I think the asset decline is about to hit big-time this year, but at the moment that looks wrong. That is, I remain certain that property and durable prices will fall, but gold will be the exception because (a) it is still a safe haven in the end and (b) it is no longer an asset: it is increasing turning into a currency guarantee. However, right now the opposite seems to be happening.
UK and US house prices aren’t rallying, but they aren’t plummeting either:
and yet the asset gold is now quite clearly challenging the lower reaches of its recent historical price. While this doesn’t make sense in terms of ‘fundamentals’, the name of the élite game in 2013 is hammering the fundamentals against the wall to ensure they can’t escape.
A top-end ‘glitz bricks’ bonanza has produced boom-time in upmarket parts of the world’s most secure places, because the mega-rich rightly saw that it was the only haven left not being manipulated: a piece of pre-Armageddon insurance against loss of wealth, not the search for somewhere to live. And one UK Government scheme has unlocked a little more mortgage credit than would’ve been available via the shredded balance sheets of the banks. But everything is now in place for a massive price correction in the mainstream sectors of the Western property markets: lack of buyer confidence, falling disposable incomes, nervous lenders, a worsening economic situation, and falling full-time employment make it a certainty.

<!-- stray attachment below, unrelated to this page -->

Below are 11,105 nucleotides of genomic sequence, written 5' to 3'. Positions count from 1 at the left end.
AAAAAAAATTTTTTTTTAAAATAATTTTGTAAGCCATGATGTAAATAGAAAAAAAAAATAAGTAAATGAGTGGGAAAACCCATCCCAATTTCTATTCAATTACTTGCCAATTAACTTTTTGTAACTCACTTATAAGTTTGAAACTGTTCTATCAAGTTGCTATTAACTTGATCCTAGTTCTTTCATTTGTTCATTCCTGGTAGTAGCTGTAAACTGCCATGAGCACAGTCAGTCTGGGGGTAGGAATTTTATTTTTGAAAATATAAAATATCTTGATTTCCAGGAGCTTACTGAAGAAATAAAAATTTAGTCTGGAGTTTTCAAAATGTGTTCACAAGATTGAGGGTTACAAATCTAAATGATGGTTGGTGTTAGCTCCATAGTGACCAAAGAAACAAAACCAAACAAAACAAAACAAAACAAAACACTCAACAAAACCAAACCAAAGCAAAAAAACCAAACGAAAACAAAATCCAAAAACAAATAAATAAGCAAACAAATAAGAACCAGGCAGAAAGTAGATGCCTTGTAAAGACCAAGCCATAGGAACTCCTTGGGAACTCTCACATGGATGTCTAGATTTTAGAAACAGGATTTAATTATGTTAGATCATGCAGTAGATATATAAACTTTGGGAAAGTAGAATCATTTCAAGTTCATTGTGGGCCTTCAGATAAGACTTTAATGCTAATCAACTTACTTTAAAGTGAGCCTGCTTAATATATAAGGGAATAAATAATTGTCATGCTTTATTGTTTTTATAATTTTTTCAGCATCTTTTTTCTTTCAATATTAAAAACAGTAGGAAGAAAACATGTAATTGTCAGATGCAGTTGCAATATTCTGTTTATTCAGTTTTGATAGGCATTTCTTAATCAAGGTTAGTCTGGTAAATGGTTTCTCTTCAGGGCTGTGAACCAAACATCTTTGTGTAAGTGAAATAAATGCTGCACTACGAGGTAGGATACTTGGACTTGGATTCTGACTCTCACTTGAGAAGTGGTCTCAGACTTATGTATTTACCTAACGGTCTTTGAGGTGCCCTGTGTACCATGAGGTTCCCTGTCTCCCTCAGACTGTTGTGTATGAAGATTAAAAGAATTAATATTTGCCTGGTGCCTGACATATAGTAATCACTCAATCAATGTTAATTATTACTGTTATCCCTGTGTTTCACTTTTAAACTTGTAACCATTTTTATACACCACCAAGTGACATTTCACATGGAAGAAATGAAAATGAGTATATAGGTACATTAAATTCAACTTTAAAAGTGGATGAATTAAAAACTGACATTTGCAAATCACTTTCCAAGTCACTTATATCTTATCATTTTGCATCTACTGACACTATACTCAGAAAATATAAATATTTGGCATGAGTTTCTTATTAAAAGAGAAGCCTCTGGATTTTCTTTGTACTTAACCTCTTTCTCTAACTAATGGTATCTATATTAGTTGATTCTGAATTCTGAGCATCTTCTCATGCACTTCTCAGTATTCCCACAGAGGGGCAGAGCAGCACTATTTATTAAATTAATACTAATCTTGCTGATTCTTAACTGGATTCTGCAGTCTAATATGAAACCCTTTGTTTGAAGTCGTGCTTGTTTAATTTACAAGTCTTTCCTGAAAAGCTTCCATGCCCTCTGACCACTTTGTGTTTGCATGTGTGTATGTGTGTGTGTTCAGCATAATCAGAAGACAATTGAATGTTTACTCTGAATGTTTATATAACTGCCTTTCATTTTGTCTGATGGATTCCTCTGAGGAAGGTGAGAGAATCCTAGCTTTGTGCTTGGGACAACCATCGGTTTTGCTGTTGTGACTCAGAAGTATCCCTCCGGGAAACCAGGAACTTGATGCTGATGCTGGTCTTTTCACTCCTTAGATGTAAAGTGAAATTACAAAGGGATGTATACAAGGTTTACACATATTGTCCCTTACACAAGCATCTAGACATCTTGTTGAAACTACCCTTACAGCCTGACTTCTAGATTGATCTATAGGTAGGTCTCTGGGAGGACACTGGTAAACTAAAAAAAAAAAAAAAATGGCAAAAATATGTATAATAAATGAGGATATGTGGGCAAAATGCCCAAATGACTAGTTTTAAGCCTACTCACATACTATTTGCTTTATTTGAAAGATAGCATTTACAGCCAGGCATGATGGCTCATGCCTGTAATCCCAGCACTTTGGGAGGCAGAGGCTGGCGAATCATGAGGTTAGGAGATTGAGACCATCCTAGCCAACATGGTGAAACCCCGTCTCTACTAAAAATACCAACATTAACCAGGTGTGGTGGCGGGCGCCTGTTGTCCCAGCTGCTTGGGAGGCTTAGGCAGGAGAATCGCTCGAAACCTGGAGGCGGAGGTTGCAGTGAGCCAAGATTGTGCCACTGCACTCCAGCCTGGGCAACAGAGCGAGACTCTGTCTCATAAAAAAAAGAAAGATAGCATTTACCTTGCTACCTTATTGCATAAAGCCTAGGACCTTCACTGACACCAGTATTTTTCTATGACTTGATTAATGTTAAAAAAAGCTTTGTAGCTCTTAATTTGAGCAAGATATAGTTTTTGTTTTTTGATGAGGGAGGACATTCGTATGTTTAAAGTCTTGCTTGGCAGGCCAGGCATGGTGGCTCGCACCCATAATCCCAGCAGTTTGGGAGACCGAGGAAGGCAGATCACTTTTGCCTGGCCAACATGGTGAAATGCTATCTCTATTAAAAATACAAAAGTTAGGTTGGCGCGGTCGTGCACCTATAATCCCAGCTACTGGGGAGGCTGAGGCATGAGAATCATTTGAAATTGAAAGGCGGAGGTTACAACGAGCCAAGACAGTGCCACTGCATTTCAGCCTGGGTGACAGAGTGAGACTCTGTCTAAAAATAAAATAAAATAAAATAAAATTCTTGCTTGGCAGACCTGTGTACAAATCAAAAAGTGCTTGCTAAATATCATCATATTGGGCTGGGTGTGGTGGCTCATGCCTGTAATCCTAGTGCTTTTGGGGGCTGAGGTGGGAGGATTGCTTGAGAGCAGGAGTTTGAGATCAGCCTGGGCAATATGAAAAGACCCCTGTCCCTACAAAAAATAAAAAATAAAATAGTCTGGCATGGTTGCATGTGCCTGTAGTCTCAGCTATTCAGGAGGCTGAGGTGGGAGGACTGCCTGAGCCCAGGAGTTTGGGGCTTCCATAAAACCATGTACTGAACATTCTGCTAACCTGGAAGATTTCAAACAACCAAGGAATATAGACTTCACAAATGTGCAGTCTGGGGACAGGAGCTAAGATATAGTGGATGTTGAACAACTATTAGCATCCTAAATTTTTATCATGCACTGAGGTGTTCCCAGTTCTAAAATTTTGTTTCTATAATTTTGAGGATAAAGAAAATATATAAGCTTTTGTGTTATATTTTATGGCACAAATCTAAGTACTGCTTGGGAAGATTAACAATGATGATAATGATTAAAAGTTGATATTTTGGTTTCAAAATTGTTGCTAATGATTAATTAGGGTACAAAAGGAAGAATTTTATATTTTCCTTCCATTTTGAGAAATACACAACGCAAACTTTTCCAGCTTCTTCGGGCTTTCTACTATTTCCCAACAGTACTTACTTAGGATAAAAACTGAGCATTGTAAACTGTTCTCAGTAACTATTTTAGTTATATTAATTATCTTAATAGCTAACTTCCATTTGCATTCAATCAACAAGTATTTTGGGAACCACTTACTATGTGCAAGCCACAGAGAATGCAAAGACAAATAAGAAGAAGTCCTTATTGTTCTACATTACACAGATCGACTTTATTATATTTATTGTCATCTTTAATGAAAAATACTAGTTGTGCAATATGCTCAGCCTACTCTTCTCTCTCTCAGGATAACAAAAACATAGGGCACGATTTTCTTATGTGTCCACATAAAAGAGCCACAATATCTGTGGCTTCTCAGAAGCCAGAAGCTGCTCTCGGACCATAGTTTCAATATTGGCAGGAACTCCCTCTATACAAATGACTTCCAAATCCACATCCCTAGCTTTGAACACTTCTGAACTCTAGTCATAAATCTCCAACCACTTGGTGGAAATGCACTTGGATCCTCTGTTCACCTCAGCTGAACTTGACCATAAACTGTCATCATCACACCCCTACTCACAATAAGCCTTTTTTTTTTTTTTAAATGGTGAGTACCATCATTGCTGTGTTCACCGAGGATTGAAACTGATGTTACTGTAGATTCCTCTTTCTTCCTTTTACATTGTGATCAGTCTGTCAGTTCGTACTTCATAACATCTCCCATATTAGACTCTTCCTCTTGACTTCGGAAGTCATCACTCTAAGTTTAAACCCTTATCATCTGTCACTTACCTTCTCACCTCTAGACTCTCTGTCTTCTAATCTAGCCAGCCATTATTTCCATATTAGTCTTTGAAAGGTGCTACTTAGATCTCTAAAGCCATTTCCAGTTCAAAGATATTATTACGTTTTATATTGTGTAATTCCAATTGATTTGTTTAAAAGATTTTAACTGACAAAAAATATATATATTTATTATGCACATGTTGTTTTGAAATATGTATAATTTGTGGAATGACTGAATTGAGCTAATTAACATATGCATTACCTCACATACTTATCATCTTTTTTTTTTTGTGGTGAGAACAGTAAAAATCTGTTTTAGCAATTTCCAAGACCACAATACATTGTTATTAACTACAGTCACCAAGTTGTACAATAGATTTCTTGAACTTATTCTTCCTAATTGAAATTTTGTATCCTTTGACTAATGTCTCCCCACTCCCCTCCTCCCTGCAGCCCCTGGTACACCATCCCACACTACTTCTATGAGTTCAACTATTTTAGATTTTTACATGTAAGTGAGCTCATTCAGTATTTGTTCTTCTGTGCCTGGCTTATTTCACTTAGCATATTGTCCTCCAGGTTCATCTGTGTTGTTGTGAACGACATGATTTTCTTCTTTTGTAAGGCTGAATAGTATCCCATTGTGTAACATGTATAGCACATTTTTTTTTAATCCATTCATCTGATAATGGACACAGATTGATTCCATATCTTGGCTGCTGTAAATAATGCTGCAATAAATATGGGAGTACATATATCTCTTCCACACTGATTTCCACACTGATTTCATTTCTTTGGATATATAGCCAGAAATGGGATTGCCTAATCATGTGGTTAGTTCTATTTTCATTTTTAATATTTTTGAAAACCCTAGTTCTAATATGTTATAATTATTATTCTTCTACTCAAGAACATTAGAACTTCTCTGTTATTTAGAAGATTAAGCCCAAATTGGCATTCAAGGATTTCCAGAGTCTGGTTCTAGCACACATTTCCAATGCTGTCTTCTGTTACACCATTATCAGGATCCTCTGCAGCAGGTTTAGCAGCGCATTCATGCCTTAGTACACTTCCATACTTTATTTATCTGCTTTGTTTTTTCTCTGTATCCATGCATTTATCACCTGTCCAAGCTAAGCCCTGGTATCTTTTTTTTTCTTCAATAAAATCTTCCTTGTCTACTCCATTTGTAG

So what’s the story on gold? I don’t think anyone could today accurately audit the relative value of all the factors involved in the shiny metal’s short-term decline. But some of them are obviously influential. One is manipulation of the price downwards, in order to render this soon-to-be central bank asset/currency hybrid more affordable for those allegedly in charge. Another is the markets effectively helping in this process – by sticking to fundamentals as the basis for analysis, and thus scaring off investors in gold.
The International Business Times, along with most other main sites, observed yesterday that ‘The big news out of the gold pits Wednesday is that futures violated the psychologically important $1,600 an ounce level. At this writing, Comex-traded gold is trading just under $1,568 per ounce. Arguably, the bigger news is the technical condition gold’s slide has caused….’. This refers to the most repeated phrase of the last 48 hours: that gold is passing its technical ‘death cross’ – suggesting a long-term bear market in the metal.My own feeling remains that a bear-market couldn’t be maintained while trading gold remained legal.
Finally, there is a more commonsense view (which I partly share) from Jim Steel, chief commodities analyst at HSBC:”What’s really behind this is we’ve had three major risks that supported the gold market last year, which was the fiscal cliff, the possibility of Greece leaving the euro and the euro zone crisis, and the third was a hard landing in China..and all of those risks have mitigated this year, and I think that has undercut the bullion market.”
I think he’s right about the cause, but totally wrong about the risk diagnosis: all of the risks are still in place, and ready to blow up in every face once the subdued fundamentals start to assert themselves. It’s no longer if, but when: and when they do, the price of gold must sky-rocket. For more on why I think all that, stay tuned for this afternoon’s final analysis of indeflation: a term whose time has come. Allegedly.